Whether you need to complete a tax return depends on the type of income you’ve received and how you received it.
Self-Assessment is the system HMRC uses to collect tax from individuals who have received untaxed income.
For many, they are employed so their tax is usually deducted by their employer before they get paid and then paid over to HMRC on their behalf. This is known as PAYE or pay as you earn.
For others, they earn different types of income which has no tax deducted so they need to declare this to HMRC, using a self-assessment tax return form, and then pay tax on it.
Who Needs to File a Tax Return
You’ll need to send a tax return by the 31 January, if in the previous tax year (6 April to 5 April) you’ve received untaxed income. For example, if you’re:
- Self-employed or a sole trader
- Wanting to claim certain income tax reliefs or record a tax loss to use in the future
- A landlord
- Employed and earning a gross salary of £100,000 or more
- A Director of a Limited Company regardless of whether you own shares, take a salary/dividend or not;
- Received interest that was untaxed or not taxed at source for example National Savings and Investment account. In general, interest paid by banks or building societies is paid after deducting tax.
- Receive dividends;
- You or your partner receive a gross salary of £50,000 and claim child benefit so need to pay the high-income child benefit charge;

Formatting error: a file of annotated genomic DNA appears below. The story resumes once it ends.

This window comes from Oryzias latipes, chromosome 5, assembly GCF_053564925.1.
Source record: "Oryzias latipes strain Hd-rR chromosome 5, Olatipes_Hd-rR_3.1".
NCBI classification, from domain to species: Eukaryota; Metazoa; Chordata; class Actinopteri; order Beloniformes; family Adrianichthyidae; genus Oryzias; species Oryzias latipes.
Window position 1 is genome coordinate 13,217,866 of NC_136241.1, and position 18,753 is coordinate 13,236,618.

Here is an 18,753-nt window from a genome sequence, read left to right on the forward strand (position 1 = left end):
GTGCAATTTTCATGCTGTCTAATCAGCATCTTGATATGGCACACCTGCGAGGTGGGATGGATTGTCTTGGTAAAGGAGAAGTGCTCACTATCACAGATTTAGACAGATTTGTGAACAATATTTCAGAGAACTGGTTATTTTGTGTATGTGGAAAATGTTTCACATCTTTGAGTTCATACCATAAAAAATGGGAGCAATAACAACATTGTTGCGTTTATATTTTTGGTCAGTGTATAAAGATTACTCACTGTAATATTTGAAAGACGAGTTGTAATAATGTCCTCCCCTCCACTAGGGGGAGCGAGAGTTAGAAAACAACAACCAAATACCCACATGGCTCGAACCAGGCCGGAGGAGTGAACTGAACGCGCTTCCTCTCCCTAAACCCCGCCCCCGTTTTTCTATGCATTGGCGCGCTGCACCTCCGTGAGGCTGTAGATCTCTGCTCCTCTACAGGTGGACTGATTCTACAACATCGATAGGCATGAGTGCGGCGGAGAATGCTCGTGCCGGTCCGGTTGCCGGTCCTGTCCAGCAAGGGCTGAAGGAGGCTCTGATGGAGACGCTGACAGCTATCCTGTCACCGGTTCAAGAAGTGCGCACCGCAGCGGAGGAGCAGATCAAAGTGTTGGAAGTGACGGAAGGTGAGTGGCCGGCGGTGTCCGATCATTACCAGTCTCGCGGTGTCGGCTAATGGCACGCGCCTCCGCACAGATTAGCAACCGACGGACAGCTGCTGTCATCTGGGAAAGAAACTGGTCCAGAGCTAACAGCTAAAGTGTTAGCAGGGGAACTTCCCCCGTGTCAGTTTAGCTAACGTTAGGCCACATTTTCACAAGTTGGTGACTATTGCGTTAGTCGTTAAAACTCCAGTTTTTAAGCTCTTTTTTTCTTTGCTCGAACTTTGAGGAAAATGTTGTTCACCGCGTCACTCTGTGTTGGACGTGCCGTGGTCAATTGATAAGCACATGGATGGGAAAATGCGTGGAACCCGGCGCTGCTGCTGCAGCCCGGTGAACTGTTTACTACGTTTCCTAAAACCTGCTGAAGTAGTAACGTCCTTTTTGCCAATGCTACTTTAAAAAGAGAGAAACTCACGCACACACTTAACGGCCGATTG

- Have savings or investment income of £10,000 or more;
- Have a capital gain to report such as from selling a second property;
- You’ve completed one in the previous tax year and HMRC has assumed you should file one this year.
It’s up to you to decide whether you should to register for self-assessment and file a tax return. That’s because it is impossible to for HMRC to know everyone’s financial affairs so they place the trust in us to declare untaxed income.
That doesn’t mean you can skip filing a return. The tax-man has ways and means of finding out if you should be filing a tax return but hasn’t done so!
What Kind of Income Is Not Taxed
Not all types of income need to be declared to HMRC and in these cases you can avoid filling in a tax return. For example, if you:
- Receive income of less than £1,000 like from eBay, babysitting, rent – this is known as the £1,000 trading allowance)
- Rent a room in your own home for less than £7,500 per tax year
- Have less than £1,000 for basic rate taxpayers or £500 for higher rate taxpayers in savings – this is known as the personal savings allowance
- Run a business classified by HMRC as hobby
- Earned interest from ISAs and Premium Bonds are excluded from tax returns as they are tax-free.
How To Let HMRC Know You Don’t Need to Complete a Tax Return
If you have received a request from HMRC to complete a tax return but feel you don’t meet the criteria to need to do so, call them on 0300 200 3310 to discuss your situation and ask if they can withdraw the return.
If you need to fill in a tax return and haven’t let HMRC know, then read this guide to help you get registered. Once you have done this you can read these resources to help you to complete your tax return online.